Laughlin and company ‘pretty thrilled’ with win

With a little help from his friends, Tristan Laughlin was the man of the hour last Wednesday

With a little help from his friends, Tristan Laughlin was the man of the hour last Wednesday as his money goal banked the midget B Stettler Storm the league banner.

Laughlin, a 16-year-old defenceman, jumped into the play and scored with 14.5 seconds left to give Stettler a 5-4 victory over the Rocky Mountain House Renegades and a 2-0 sweep of the best-of-three Tier 3 Grizzlies Division championship in the North Central Minor Hockey Association.

“There was a scramble in front of the net,” Laughlin recalled of the last-minute action at Eckville Arena. “Four of the Rocky guys were in front of their net, digging for the puck. (Stettler centre) Tanner Steinwand went behind the net to grab it and skated out by the circle. I was sitting wide open on the right side of the blue-line. Tanner passes it out to me, I skate through the slot and take a snapshot top corner.

“We had a good forecheck going, cycling it through the corner. Zack Werbowesky, Tanner Steinwand and Braydon Whiteford (were up front) and me and Levi Fisher were on the blue-line for those guys. They were cycling it really well and had (the Renegades) pinned down and they couldn’t get it out. We were all over them.”

In short order, the Storm players were “all over” Laughlin as they celebrated their second win in as many nights — not to mention a championship.

A third game would have been played Thursday in Stettler — where the Storm won the opener 9-1 — but it wasn’t necessary as they settled nicely into the rest of their school March break.

“I think we were all happy about that,” Laughlin, a Grade 10 student, said with a chuckle. “We won the first one, and then (we said), ‘OK, guys, let’s just go finish this right now. We’re just … too tired.’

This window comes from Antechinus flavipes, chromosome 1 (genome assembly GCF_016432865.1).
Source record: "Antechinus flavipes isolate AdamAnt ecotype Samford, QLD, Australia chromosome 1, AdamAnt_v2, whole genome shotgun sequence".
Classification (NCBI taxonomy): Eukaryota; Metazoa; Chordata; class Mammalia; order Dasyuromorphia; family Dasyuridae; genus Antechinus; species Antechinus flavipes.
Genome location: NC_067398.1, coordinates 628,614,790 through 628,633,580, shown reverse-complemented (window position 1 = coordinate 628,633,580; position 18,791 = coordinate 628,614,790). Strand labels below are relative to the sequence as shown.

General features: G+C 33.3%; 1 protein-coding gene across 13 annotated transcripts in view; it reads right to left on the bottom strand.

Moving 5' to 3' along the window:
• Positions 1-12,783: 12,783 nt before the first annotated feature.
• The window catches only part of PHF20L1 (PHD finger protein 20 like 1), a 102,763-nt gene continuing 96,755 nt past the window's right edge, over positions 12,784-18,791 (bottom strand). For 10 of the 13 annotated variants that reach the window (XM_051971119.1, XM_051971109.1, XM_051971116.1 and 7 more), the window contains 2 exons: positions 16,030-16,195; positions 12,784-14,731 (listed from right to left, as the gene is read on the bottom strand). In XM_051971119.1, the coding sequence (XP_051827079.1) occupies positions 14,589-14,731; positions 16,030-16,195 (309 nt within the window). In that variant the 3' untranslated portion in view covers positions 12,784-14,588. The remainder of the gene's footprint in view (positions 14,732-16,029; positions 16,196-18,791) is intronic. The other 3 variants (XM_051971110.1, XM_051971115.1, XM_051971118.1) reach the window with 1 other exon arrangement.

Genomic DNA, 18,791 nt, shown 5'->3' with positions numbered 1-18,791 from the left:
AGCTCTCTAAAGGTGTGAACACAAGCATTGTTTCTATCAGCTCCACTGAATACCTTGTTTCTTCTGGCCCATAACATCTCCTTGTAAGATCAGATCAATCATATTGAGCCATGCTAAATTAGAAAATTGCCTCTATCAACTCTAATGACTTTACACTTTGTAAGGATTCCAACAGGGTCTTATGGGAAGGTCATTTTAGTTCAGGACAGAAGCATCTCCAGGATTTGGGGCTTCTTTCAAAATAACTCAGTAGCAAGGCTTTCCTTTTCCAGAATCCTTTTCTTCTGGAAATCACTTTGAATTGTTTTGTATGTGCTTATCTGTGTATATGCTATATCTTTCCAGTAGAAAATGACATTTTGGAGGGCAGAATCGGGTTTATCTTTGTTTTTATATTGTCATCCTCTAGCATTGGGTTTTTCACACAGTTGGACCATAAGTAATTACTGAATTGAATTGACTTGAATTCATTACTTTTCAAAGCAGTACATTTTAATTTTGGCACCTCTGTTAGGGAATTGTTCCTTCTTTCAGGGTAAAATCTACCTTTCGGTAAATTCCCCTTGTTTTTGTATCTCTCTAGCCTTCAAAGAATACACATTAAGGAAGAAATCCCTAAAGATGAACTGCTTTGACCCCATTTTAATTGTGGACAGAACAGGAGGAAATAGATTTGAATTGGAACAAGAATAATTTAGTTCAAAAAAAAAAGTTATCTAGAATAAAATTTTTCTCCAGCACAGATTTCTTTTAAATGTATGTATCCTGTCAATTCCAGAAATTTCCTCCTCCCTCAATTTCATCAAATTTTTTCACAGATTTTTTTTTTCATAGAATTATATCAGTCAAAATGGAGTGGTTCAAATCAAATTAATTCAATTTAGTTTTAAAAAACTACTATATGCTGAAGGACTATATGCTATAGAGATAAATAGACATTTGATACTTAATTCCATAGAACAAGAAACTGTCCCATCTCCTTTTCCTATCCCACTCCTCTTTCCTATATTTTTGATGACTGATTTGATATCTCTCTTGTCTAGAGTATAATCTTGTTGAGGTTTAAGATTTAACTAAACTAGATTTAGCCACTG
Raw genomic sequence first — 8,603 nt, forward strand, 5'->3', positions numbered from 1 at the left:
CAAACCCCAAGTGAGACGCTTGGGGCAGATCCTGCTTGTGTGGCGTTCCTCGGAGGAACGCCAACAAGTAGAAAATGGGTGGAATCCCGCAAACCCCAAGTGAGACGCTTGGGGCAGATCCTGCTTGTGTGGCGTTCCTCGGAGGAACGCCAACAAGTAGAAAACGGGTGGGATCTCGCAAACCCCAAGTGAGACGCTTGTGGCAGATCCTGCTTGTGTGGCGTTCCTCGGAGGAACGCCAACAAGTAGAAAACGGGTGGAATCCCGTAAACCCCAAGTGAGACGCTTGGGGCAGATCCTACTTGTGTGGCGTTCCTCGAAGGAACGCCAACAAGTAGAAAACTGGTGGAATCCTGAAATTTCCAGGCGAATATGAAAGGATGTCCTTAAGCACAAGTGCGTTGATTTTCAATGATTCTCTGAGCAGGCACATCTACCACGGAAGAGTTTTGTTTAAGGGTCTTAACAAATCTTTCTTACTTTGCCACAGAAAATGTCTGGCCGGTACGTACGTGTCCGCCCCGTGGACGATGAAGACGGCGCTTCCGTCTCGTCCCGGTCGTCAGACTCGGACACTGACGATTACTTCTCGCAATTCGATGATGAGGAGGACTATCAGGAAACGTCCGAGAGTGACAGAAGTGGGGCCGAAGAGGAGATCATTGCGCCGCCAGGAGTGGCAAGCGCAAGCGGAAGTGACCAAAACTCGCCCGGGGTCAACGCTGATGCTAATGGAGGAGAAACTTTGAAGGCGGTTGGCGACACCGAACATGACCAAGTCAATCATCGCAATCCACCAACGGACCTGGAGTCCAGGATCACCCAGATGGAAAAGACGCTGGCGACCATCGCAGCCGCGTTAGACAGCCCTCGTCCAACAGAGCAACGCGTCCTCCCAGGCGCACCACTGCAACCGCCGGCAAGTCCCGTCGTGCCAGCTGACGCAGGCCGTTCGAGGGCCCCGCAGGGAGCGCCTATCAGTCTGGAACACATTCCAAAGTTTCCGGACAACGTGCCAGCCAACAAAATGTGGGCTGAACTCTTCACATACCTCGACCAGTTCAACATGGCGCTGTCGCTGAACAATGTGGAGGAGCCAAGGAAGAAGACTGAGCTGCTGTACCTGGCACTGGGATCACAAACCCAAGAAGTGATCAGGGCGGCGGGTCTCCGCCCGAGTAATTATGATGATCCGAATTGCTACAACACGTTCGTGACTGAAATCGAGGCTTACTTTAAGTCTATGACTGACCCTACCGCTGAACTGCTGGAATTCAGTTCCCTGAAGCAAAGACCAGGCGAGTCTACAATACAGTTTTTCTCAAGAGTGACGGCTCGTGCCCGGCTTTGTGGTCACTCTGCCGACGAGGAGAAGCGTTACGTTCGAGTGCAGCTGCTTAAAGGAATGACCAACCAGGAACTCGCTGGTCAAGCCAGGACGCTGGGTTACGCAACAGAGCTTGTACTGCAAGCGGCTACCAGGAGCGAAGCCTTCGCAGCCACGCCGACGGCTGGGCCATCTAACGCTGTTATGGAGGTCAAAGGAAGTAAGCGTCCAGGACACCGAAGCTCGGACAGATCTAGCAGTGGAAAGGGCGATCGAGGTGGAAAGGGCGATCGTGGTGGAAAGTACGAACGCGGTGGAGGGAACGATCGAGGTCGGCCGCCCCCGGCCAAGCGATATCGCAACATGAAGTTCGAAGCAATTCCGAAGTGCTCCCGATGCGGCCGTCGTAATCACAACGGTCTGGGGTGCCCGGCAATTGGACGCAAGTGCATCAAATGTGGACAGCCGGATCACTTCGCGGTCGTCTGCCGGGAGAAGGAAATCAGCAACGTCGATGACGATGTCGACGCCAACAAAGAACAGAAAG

“I think we were all pretty thrilled that we got the banner. Everyone signed it, and (coach) Keith (Werbowesky) has it for a while, and then it will hang in the arena.”

Coach Werbowesky said Laughlin’s heroics capped a memorable evening.

“It was a laser-beam shot to the top corner of the net,” Werbowesky said. “It was pretty exciting.”

The Storm made the most of a faceoff in the Rocky zone with less than two minutes left.

“I won the faceoff, and the puck went to Zack, and then it went into the corner and I picked it up and passed it back to Tristan, who was in the high slot, and he shot and scored,” said Steinwand, 15.

“I had just thrown it out into the front of the net to see what would happen. I was really happy and surprised that we scored. We waited till the final 14 seconds (were played) to really celebrate.”

Pride prevailed for the Storm, who are part of a Stettler association that saw three teams — midget A, bantam A and peewee A — win provincial championships this season.

“We weren’t good enough to go to provincials, but we were good enough to win our league banner,” Steinwand said. “So I thought that was pretty good for our team.”

Steinwand is a nephew of former NHL goaltender Bill Ranford — now the Los Angeles Kings’ goalie coach — and a cousin of Brendan Ranford, whose Kamloops Blazers advanced to the second round of the Western Hockey League playoffs on Monday night.

“My uncle sends sticks for me to use,” said Steinwand, who plays bigger than his relatively small size.

The Grade 9 student was satisfied with his first season of midget hockey.

“It went pretty well, better than I thought it would,” he said.

Perhaps the same could be said for the Storm, who surged at playoff time.

One of coach Werbowesky’s strategies was to award a symbolic hard hat after each playoff game. It went to the team’s greatest contributor, who would sign the hat with a marker and wear it home.

Laughlin was the winner in the golden game, after which all of the Stettler players signed the hat in recognition of their collective effort.

“A couple of guys had already signed the hat, and I got to sign it and I wore it out after the final game,” Laughlin said. “Everybody signed it, ‘Great year.’

“It was really great. It was my first banner, my first year of midget. It was a great feeling to be the one that scored.”